This article needs additional citations for verification. (September 2014) (Learn how and when to remove this template message)
The Digi-Comp I was a functioning, mechanical digital computer sold in kit form. It was originally manufactured from polystyrene parts by E.S.R., Inc. starting in 1963 and sold as an educational toy for US$4.99.
In essence, the Digi-Comp I contained three mechanical flip-flops, providing an ability to connect them together in a programmable way using thin vertical wires that are either pushed, or blocked from moving, by a number of cylindrical pegs. The whole arrangement was 'clocked' by moving a lever back and forth. Different configurations of these cylinders caused the Digi-Comp to compute different boolean logic operations. With a three binary digit (3-bit) readout of the state of the flip-flops, it could be programmed to demonstrate binary logic, to perform various operations such as addition and subtraction, and to play some simple logic games such as Nim.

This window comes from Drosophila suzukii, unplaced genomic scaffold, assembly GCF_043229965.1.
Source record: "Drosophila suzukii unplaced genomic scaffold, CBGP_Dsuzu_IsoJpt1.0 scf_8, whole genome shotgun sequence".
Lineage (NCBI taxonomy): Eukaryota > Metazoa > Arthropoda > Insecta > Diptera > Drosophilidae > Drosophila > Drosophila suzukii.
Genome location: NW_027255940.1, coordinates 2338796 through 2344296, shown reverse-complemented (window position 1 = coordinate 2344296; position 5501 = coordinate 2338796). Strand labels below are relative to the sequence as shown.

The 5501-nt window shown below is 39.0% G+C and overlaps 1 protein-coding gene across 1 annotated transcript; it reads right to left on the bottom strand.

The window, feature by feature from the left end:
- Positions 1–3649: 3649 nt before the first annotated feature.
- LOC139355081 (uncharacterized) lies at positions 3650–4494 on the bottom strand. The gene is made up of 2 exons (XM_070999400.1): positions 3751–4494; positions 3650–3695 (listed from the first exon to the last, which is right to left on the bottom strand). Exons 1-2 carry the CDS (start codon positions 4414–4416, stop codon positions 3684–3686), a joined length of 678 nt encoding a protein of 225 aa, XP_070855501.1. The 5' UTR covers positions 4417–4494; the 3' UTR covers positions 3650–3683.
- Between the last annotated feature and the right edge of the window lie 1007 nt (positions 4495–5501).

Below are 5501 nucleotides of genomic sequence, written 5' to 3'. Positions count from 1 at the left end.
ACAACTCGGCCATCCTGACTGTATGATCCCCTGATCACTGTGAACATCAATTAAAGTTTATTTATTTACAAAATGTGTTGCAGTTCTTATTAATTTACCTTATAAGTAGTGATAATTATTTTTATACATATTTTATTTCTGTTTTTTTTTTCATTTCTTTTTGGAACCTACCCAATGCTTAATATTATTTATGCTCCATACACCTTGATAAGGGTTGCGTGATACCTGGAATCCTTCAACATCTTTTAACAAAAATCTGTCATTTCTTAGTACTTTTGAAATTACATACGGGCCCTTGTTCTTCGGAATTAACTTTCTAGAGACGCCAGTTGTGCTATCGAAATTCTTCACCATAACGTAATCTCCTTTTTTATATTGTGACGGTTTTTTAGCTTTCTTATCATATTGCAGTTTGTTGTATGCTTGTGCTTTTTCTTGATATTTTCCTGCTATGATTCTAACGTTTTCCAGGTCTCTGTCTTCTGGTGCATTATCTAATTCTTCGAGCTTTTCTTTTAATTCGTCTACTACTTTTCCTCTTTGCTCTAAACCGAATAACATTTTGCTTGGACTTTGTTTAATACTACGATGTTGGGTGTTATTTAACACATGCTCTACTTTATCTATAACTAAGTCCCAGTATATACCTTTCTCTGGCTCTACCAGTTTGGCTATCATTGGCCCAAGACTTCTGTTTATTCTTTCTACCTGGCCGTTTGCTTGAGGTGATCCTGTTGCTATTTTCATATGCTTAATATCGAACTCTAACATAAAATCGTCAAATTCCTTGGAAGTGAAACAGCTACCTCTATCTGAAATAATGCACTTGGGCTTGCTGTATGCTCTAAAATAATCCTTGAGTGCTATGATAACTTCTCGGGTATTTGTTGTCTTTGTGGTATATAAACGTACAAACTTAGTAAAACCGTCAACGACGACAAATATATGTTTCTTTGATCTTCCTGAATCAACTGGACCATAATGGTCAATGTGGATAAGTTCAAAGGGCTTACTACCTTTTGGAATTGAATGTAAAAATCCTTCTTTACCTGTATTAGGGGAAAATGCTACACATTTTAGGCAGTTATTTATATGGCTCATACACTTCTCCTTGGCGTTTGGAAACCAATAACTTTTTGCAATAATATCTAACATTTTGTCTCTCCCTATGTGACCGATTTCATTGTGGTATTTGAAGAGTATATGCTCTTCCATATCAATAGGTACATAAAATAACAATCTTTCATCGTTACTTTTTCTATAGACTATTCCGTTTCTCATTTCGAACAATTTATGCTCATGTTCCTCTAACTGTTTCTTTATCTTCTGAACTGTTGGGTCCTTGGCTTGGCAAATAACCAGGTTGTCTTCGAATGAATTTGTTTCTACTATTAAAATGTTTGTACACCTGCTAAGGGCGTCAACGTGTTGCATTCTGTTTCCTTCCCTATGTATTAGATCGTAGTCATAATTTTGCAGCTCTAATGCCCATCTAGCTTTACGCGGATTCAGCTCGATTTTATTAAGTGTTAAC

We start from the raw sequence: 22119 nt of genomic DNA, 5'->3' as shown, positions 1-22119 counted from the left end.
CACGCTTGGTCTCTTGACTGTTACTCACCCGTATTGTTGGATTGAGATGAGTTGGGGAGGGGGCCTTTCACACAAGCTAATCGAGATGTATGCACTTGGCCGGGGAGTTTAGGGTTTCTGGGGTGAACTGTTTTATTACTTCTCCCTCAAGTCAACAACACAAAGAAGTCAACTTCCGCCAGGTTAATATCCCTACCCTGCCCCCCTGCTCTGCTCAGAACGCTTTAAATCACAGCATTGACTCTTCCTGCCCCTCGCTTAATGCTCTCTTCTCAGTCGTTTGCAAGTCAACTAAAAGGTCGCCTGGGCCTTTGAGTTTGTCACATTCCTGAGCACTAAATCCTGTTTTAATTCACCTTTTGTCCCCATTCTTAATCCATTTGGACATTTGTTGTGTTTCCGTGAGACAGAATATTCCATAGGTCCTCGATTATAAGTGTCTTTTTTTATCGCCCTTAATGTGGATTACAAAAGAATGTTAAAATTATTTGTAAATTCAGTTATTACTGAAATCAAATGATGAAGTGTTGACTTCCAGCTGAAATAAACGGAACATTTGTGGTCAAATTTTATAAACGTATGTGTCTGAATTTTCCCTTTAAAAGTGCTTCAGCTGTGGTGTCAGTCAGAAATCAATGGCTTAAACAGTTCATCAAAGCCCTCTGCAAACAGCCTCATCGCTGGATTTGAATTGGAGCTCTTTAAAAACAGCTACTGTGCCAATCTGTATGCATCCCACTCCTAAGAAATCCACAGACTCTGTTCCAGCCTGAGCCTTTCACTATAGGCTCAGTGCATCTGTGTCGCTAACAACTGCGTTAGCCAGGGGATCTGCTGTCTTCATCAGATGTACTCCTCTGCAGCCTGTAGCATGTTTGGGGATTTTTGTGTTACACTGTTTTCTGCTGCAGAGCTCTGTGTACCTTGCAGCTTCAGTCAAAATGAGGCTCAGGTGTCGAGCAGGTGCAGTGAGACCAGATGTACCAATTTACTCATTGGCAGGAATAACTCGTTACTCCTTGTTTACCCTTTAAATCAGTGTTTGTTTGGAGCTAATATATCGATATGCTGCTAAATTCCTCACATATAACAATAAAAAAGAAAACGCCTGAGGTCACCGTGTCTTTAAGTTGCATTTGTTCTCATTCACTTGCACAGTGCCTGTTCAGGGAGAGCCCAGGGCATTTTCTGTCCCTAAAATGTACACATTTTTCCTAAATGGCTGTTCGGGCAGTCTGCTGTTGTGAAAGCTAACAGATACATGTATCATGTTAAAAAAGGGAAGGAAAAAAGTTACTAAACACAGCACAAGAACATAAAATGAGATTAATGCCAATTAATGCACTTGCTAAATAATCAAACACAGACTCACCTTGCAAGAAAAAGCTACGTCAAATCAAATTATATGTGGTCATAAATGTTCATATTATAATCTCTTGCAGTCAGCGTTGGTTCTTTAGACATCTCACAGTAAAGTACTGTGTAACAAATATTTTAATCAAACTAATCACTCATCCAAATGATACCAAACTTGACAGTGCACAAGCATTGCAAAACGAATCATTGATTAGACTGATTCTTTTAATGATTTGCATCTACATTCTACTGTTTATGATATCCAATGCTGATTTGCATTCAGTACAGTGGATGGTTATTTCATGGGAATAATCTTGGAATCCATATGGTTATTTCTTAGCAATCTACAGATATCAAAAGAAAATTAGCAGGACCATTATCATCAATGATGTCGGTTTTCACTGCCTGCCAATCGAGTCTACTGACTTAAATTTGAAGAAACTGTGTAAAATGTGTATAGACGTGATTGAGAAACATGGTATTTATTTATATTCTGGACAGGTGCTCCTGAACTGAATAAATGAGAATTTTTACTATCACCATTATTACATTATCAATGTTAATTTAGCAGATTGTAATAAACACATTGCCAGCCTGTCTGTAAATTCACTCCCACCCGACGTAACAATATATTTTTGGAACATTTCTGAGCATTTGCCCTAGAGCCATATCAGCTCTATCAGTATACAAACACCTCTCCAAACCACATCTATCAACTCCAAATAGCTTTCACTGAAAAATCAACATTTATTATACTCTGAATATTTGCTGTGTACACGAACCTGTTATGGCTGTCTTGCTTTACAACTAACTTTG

A successor, the Digi-Comp II, was not programmable, but in effect a visible calculator. A two-level masonite platform with guides served as the medium for a supply of marbles that rolled down an inclined plane, moving plastic cams as they fell.
- Turing Tumble, a 2019 mechanical computer inspired by it
- The Old Computer Museum - Collection of old analog, digital and mechanical computers
- Friends of Digi-Comp - Discussion of this toy. Images, links, manuals and programming information
- Digi-Comp I v2.0 - Online vendor of working replica kit; historical details
-  Ad for Digi Comp I
|This toy-related article is a stub. You can help Wikipedia by expanding it.|